by Jan Messersmith – From the Messersmith News web site
This post appeared in the site which presents news about the Messersmith work in Papua New Guinea with Pioneer Bible Translators. I have posted it here for those who wish to know more concerning the passage of Eunice Messersmith. – Jan
I see that the last post here was on the second of July. Much has happened since then. This site was to be primarily a place where Eunice could tell people about our lives and our work. Now it is my sad duty to bring you up to date.
Earlier this year, beginning in about April, Eunie began complaining of abdominal pain. Our first response to this is usually to self-treat ourselves for parasites. If that does nothing, then we go to see a doctor. After a couple of parasite treatments with no improvement, we consulted our doctor and he diagnosed, very reasonably, a duodenal ulcer. She seemed to be responding to treatment, so the doctor decided to give her the eradication treatment for the Helicobacter pylori bacteria which causes these ulcers. After the end of the treatment, Eunie became quite jaundiced. Everybody was alarmed, including our doctor, so we evacuated her to Cairns, Australia in the first week of August to find out what was wrong. At that time, she was still reasonably well.
I’m not going to go into the details of the course of events which began with a CT scan in Cairns and ended up in the oncology clinic of the Wesley Hospital in Brisbane. It suffices to say that my beloved wife of forty-six years, Enice Mae Messersmith, left her body behind and passed on to her reward on the eighth of September.
Eunie had become more and more ill over a period of only a very few weeks. All of us were shocked at the rapidity with which gall bladder cancer ravaged her. She was experiencing very little pain, even up to the last day. Her only pain medication was paracetamol. Eunie was lucid and communicative until the last couple of days, when the bile began to diminish her ability to think and talk clearly. At the end, she was experiencing pain and she was given stronger pain relief so that she could sleep. During that sleep, God brought her home. From the time we arrived in Cairns it had been only about one month.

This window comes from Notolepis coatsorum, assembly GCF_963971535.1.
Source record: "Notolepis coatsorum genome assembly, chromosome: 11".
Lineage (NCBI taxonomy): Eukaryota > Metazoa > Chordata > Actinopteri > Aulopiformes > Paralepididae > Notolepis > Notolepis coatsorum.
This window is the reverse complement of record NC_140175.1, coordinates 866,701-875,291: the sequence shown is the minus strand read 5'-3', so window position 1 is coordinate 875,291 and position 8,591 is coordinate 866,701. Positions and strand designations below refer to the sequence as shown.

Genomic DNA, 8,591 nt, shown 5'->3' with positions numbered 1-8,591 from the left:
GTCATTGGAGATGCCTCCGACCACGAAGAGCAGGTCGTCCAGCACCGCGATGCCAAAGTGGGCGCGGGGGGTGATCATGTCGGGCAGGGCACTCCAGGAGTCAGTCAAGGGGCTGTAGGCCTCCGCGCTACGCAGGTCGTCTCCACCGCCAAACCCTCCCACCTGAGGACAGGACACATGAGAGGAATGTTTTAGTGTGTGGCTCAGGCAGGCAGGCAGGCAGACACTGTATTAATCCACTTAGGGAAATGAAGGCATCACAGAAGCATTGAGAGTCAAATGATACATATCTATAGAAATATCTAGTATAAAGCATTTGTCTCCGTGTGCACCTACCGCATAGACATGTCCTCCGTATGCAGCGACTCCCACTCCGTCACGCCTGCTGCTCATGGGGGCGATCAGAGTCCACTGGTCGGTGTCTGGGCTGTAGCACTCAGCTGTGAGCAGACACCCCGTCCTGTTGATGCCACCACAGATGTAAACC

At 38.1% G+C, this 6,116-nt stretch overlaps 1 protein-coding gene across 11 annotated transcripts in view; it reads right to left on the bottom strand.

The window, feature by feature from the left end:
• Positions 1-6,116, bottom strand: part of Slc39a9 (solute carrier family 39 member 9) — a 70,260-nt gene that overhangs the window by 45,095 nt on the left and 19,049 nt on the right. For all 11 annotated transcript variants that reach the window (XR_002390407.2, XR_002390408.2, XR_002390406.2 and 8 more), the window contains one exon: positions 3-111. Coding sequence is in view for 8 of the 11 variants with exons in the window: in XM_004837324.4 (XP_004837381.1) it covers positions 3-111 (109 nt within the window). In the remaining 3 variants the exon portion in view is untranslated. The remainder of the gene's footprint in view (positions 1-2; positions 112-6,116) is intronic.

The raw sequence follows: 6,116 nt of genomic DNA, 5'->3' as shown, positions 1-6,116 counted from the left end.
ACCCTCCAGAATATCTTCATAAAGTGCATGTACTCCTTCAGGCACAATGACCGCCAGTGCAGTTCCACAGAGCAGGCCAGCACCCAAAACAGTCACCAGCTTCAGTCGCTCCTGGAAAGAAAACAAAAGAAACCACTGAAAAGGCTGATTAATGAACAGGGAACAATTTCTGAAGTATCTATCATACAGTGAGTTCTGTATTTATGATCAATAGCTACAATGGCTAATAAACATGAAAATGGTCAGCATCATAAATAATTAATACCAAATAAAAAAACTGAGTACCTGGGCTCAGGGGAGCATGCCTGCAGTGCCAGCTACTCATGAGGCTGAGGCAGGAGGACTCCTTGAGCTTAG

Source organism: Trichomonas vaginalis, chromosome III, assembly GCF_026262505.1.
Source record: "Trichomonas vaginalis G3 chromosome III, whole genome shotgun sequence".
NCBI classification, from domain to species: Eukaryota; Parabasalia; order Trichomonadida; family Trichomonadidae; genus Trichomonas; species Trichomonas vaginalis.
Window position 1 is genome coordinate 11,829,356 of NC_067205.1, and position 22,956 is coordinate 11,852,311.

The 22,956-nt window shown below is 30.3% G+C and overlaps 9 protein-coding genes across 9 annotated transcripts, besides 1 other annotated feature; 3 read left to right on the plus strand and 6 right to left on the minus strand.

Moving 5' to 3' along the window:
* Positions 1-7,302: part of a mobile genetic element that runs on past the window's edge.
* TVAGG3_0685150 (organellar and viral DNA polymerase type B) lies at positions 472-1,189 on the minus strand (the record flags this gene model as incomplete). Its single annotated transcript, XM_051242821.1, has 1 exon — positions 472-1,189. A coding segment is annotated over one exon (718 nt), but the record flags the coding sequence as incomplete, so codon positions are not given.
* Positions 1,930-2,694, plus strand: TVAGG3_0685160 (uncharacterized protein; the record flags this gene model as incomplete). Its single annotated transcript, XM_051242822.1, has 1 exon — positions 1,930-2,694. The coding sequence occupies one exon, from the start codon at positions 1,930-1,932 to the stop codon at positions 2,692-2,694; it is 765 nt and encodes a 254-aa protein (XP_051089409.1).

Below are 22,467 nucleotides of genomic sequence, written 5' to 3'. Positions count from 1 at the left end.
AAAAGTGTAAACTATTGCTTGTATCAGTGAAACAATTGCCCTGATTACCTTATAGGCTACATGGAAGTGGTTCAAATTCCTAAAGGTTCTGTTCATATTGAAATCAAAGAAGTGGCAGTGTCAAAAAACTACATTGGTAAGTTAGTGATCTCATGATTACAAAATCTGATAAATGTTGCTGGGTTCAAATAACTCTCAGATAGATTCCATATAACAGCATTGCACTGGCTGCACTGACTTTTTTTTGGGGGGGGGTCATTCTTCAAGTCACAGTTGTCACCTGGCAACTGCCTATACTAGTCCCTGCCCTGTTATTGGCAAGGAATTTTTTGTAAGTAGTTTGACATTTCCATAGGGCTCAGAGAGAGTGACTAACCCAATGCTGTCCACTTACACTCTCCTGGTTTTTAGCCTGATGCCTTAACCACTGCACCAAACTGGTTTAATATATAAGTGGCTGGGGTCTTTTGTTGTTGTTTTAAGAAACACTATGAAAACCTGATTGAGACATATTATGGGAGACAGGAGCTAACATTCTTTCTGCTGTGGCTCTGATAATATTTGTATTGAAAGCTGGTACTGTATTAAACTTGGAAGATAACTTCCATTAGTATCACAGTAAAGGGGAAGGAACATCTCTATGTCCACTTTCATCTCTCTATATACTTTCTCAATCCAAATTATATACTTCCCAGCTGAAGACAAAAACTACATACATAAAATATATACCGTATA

After we left Cairns, we stayed at the home of our dear friend Val Jerram in Gympie, Australia. After Eunie passed, we sadly made our way back to Gympie in the company of close friends who had flown in from Madang and Vanuatu and had been present in Brisbane for several days assisting and comforting in every possible way. There we held a memorial service for Eunie which was attended by about twenty people who came from as far as Sydney.
My friends at the PBT office and in the community are arranging a memorial service here in Madang on October 9th. We expect to have several hundred people in attendance.
As Eunie had always specified that she wanted her remains to be in Madang, I set about to keep my promise to her. It would have been impossible to bring her body to Madang, so we arranged for cremation in Gympie. When I returned to Madang, I brought her ashes in my backpack. She will be buried on Kranket Island next to Bob Peaker, an MAF pilot who died in the service of our Lord. This is where she wanted to rest.
Needless to say, I am devastated, along with many others. Eunie did so much for so many that it is hard to think about what we will do without her. In our office, an amazing spirit is at work. We will carry on. In the broader community, where Eunie took on many tasks, plans are being made to continue the work. My own path is clear. God gave Eunie and I important work. We always promised each other that, no matter what, we would continue that work as long as we were physically and mentally able. Eunie kept that promise. She kept her hand on the plough until her body ceased to function. Even near the end, she insisted that the doctors fix her up so that she could get back to work.
How can I ignore her example? It is unthinkable. God gave me a job. He hasn’t indicated to me in any way that the work is no longer mine. I will keep my promise to God and Eunie. As long as I have strength to do so I will continue the work – to honour God, to honour our Lord Jesus and to honour my dear wife.
Pray for me.
I will write occasionally in this place. If you wish to keep a more detailed and wide-ranging view of my life, you can visit my personal journal at Madang – Ples Bilong Mi. It’s a little off the wall, but I keep it honest. I am trying to post there every other day. If you want to contact me, please leave a comment on a post; I reply to every comment. You can send an email to me by selecting “Contact Us” in the sidebar. I am also on Facebook; simply look up my name. Comments left here on Messersmith News may not be answered as promptly.